A Comparative View of the Heights of the Principal Mountains and other Elevations in the World.
20 x 25.5 in (50.8 x 64.77 cm)
This is one of the earliest and most interesting takes on the comparative heights of principal mountains theme. Comparative mountains charts first appeared in the late 18th and early 19th century. Initially these charts focused on Europe or even signal countries, but by the early 19th century the explorations of the world's great peaks had reached a point where such a chart could be composed on a global level. John Thompson, the preeminent Scottish cartographer of the period, introduced this chart, one of the first and most interesting of the genre. Covering both the eastern and western hemispheres, this chart shows not only the heights of mountains, but also compares them to important buildings, cities, vegetation limits, and even fauna. Thompson divides his map in to the western hemisphere, on the left, and the eastern hemisphere on the right. In the Western Hemisphere, he identifies the Ecuadorian peak of Chimborazo at the highest mountains - the great Chilean peaks had not yet been discovered. Just below the summit of Chimborazo, a tiny speck represents a rare Andean Condor in flight with a highest altitude of 21,000 feet. About halfway down on the left side of Chimborazo, another little speck, this time in the shape of a man, indicated the highest elevation attained by the naturalist Alexander von Humboldt. Also identified are various high evolution towns and cities including Mexico City, Lake Toluca, Quito, and Caracas, among others. On the right hand side of Thompson's map chart, the behemoths of the Eastern Hemisphere dwarf the mountains of the west. Here, Nepal's Dhaulagiri, 27,677 feet, is identified as the world's greatest mountain. Everest and many of the other great Himalayan peaks had not yet been discovered - today we know that Dhaulagiri, though certainly a mighty peak, is only 8th. Engraved by the firm of W. and D. Lizars for John Thomson's 1817 edition of Thomson's New General Atlas.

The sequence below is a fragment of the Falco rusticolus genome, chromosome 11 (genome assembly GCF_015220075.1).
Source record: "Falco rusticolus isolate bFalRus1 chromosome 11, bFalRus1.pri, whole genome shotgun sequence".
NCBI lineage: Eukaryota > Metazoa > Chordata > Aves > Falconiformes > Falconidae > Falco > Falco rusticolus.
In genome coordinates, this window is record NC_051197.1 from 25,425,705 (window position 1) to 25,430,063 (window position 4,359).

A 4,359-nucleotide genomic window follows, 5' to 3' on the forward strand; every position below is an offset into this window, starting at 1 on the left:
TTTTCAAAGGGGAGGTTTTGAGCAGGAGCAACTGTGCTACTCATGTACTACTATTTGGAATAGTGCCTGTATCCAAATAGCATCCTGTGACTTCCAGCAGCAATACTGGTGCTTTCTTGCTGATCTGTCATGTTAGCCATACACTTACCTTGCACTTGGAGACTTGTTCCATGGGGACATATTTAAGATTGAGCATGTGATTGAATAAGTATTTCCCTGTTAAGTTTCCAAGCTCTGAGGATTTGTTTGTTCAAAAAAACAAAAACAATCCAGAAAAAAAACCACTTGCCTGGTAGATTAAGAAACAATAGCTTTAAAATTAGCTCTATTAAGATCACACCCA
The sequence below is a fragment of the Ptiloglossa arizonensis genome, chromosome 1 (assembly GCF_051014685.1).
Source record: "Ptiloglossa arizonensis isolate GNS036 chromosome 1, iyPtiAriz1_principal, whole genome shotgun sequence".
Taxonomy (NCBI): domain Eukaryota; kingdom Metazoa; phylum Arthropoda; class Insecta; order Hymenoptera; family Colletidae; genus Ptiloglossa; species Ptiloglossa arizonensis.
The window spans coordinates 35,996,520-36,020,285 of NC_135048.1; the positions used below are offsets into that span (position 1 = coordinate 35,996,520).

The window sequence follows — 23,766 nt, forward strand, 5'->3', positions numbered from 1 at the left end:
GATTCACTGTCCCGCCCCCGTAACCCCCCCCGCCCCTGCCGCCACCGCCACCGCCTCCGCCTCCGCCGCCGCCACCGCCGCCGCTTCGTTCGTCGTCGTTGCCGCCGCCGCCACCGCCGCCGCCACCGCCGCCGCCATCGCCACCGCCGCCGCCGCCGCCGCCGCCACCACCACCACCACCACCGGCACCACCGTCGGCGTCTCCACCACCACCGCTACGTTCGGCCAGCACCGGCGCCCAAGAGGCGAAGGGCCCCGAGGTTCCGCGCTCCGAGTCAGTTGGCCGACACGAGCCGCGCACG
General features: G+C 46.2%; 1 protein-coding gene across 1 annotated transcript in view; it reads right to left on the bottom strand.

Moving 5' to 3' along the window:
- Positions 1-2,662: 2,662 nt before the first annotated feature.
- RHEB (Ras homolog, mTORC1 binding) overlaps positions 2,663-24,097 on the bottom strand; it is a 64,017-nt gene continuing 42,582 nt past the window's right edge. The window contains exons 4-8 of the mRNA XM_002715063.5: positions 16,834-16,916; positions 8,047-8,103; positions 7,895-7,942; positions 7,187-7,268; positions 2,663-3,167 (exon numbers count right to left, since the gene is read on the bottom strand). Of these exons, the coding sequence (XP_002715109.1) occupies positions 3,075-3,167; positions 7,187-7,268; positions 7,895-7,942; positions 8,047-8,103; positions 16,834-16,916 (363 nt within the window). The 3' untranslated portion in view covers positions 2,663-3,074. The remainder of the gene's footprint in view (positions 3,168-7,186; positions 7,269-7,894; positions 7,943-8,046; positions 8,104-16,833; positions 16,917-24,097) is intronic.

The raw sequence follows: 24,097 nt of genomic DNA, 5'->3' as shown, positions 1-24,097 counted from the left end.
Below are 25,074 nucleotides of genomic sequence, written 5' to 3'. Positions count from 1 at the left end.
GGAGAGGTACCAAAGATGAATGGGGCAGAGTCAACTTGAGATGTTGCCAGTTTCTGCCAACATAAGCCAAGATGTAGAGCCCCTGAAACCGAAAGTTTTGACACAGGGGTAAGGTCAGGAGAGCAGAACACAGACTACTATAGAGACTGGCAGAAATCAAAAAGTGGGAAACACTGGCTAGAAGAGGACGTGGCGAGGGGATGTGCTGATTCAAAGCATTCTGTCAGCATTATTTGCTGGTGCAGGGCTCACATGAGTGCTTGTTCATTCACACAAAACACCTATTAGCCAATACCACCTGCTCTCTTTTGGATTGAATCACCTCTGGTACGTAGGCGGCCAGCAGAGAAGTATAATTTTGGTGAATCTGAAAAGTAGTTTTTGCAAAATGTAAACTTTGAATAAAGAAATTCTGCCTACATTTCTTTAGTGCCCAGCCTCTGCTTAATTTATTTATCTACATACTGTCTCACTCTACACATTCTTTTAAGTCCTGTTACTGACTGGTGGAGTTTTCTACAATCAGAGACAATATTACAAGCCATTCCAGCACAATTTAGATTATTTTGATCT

John Thomson (1777 - c. 1841) was a Scottish cartographer, publisher, and bookbinder active in Edinburgh during the early part of the 19th century. Thomson apprenticed under Edinburgh bookbinder Robert Alison. After his apprenticeship he briefly went into business with Abraham Thomson. Later the two parted ways, John Thomson segueing into maps and Abraham Thomson taking over the bookbinding portion of the business. Thomson is generally one of the leading publishers in the Edinburgh school of cartography which flourished from roughly 1800 to 1830. Thomson and his contemporaries (Pinkerton and Cary) redefined European cartography by abandoning typical 18th century decorative elements such as elaborate title cartouches and fantastic beasts in favor of detail and accuracy. Thomson's principle works include Thomson's New General Atlas, published from 1814 to 1821, the New Classical and Historical Atlas of 1829, and his 1830 Atlas of Scotland. The Atlas of Scotland, a work of groundbreaking detail and dedication would eventually bankrupt the Thomson firm in 1830, at which time their plates were sequestered by the court. The firm partially recovered in the subsequent year allowing Thomson to reclaim his printing plates in 1831, but filed again for bankruptcy in 1835, at which time most of his printing plates were sold to A. K. Johnston and Company. There is some suggestion that he continued to work as a bookbinder until 1841. Today, Thomson maps are becoming increasingly rare as they are highly admired for their impressive size, vivid hand coloration, and superb detail.
The brothers William (1788-1859) and Daniel Lizars (1754-1812) were Edinburgh map publishers active from roughly 1800 to 1845. Their work follows closely in the style pioneered by Cary, Pinkerton and Thomson, with whom they often worked. William and Daniel's official partnership terminated in 1818, however, each continued to publish separately well into the mid-19th century. Daniel's apprentices included such notable cartographers as George Bartholomew and his own son, Daniel Lizars (1793 - ?) the younger. Daniel, the younger, continued in his father's tradition and most notably invented a method of copperplate engraving that could imitate a woodcut. In 1833, following the Daniel's personal bankruptcy, he emigrated to Canada, where he died many years later. William Lizars continued to publish until his death in 1859 when the firm was acquired by W. & A.K. Johnston, giving birth to another great cartographic tradition.
Thomson, J., Thomson's New General Atlas, 1817.
Good. Minor soiling and creasing along the original centerfold. Blank on verso.